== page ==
Who hasn’t cringed each time the video replayed Jean Van de Velde’s spectacular triple-bogey meltdown on the 18th hole at Carnoustie in the 1999 British Open? The women who’ll tee it up tomorrow in the Women’s British Open probably won’t have to worry about suffering the same fate since the powers-that-be moved the tees of the “Home” hole up about 100 yards from where the men last played it in the Open Championship four years ago.
Paula Creamer, for one, was disappointed.
Too short. “The setup was a little bit different than what I thought it was going to be here,” Creamer told reporters Wednesday on the eve of the first women’s Open ever at Carnoustie. “It is playing pretty short.”
The 2010 U.S. Women’s Open winner suggested, instead, that 18 — now a 386-yard par-4 — would be more challenging as a longer par-5.
“Why not play it further back and even play it all the way back and make it a par‑5,” Creamer suggested. “Eighteen doesn’t play…the way it should be played….Who knows what they can do with the pin placements out there, tuck them behind bunkers and whatnot to make it a little bit harder for us.”
Defending Open champ Yani Tseng seconded Creamer’s notion that the tees should be farther back. She noted, however, that variable weather conditions could dictate the way golfers played the layout.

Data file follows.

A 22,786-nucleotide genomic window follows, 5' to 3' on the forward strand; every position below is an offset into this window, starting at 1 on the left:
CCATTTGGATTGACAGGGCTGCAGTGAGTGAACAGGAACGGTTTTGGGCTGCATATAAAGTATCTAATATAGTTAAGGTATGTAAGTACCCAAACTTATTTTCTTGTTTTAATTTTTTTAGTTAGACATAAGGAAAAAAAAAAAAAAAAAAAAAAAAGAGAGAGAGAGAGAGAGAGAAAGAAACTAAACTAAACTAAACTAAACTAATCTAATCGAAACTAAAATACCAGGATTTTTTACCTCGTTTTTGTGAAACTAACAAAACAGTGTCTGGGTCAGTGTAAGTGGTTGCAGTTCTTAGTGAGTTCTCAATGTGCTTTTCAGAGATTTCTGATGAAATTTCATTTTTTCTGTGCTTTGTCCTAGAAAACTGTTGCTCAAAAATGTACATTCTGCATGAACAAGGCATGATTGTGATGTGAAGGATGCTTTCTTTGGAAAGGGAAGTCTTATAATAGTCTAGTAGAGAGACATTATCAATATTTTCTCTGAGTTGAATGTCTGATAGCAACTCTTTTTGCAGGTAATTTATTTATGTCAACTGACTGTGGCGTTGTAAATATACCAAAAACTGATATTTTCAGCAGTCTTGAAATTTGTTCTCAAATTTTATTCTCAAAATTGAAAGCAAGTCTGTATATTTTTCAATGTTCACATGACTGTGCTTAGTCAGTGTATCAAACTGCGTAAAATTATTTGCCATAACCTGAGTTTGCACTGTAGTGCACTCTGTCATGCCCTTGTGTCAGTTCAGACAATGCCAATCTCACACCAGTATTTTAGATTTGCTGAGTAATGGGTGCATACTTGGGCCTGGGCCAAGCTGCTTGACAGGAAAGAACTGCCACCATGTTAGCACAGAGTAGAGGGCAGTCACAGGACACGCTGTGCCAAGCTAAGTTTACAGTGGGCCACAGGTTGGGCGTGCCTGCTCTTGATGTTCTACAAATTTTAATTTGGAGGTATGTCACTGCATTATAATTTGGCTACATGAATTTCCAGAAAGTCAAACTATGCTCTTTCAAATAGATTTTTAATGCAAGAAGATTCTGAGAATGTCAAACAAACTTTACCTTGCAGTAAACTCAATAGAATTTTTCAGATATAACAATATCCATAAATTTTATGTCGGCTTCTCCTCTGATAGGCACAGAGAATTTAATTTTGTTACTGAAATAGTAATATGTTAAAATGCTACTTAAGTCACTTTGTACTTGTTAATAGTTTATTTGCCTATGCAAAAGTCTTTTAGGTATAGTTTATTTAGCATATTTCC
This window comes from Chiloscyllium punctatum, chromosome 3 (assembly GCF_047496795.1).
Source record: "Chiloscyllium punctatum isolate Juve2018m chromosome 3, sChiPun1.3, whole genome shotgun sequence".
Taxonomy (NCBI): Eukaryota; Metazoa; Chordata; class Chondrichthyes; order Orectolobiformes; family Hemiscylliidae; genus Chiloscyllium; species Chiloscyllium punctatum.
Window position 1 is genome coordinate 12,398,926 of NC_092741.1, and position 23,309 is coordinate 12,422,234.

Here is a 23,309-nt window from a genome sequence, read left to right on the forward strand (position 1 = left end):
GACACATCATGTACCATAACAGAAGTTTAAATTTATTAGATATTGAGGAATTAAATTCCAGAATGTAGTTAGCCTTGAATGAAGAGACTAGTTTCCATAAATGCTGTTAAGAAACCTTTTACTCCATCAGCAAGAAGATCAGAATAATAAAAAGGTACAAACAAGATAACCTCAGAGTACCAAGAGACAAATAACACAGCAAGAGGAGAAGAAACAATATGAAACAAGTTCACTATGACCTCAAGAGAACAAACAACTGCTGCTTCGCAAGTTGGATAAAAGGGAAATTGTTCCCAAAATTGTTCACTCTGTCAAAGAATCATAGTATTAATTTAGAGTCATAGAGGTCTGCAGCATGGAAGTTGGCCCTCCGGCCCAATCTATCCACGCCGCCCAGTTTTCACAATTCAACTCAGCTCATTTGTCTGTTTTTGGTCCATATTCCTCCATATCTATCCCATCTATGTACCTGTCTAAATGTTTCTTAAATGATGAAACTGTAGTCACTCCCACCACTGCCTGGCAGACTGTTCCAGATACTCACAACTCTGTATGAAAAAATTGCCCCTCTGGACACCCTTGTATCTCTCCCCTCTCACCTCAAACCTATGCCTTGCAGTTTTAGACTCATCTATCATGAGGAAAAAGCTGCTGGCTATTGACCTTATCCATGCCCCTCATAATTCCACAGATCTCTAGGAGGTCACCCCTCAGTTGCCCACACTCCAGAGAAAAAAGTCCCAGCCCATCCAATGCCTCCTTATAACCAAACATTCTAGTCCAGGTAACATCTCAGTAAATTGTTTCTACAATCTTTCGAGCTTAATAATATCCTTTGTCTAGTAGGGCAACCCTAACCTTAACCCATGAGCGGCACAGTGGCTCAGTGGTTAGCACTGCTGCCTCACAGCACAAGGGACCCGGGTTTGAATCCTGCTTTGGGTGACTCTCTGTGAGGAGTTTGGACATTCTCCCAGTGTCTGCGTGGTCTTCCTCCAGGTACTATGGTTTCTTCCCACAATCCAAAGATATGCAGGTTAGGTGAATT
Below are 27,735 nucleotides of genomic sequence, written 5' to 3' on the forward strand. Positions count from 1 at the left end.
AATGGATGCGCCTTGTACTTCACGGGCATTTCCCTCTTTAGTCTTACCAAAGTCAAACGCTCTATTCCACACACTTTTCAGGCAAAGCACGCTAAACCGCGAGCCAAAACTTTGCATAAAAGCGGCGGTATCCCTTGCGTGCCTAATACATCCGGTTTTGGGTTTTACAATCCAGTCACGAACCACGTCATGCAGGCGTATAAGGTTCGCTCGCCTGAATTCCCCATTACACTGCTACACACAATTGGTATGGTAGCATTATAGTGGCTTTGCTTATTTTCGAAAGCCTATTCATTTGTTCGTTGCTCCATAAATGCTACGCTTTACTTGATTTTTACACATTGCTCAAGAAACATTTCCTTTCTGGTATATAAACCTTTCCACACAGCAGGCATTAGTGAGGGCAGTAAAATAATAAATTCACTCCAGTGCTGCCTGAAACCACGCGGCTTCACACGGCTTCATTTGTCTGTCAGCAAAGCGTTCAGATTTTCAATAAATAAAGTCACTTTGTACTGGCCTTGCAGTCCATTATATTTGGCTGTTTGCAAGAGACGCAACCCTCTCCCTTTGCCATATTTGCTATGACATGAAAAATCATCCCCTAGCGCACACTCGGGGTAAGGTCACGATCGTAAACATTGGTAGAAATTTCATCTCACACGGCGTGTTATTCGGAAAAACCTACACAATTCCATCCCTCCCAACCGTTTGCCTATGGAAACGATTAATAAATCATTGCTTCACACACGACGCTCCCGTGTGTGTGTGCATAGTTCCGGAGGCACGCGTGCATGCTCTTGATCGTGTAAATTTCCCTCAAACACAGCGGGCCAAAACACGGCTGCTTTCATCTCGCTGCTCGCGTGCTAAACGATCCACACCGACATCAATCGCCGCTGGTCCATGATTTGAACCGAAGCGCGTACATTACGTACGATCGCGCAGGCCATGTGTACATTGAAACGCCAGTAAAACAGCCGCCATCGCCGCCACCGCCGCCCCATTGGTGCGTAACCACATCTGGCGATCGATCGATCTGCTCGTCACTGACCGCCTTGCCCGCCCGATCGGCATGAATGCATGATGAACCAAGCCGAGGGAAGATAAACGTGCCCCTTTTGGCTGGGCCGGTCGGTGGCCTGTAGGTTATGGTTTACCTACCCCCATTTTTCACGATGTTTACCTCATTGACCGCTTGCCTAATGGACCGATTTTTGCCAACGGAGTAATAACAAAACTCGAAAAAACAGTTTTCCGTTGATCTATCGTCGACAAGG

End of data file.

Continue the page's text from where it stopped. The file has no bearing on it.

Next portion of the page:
“They put all the bunkers out of play, put the burns out of play, so it’s a little different,” Tseng said. “If it’s windy that bunker is still going to be in play, and…the last hole is going to change a lot.”
Creamer, by the way, picked up a bit of local knowledge when she visited Scotland before last week’s Evian Masters. She played twice with a local caddie, who was Carnoustie’s club champ, as her regular looper, Colin Cann, took copious notes while walking the course.
Thanks to her prior play on the links set-up, Creamer made some modifications to the clubs she’ll carry. She added rescue sticks, hybrids, a 4-iron, and a different 5-iron. She also removed a 5- and 7-wood and one of her usual four wedges.
Belly putter stays. Michelle Wie was another golfer making some changes. She put a long putter in her bag two weeks ago and used it — with indifferent results — at the Evian.
The 21-year-old Stanford student will employ it again at Carnoustie and said she went with the belly model just to shake things up.
“I thought it was time for a change,” said Wie, who’s tied for 140th on the tour in putting with an average of almost 31 putts per round. “I’m obviously trying out different grips and different ways to do it, but I just thought it was time for a change and we’ll see. I like it so far.”
Sixty-two total putts (32, 30) for two days at the Evian (she missed the cut) would seem to tell a different story, but it was all part of the game, said Wie.
“You know, some people asked me what made me change it,” she said. “But I think everyone has experienced changing putters, changing techniques. It’s nothing thrilling, I guess.”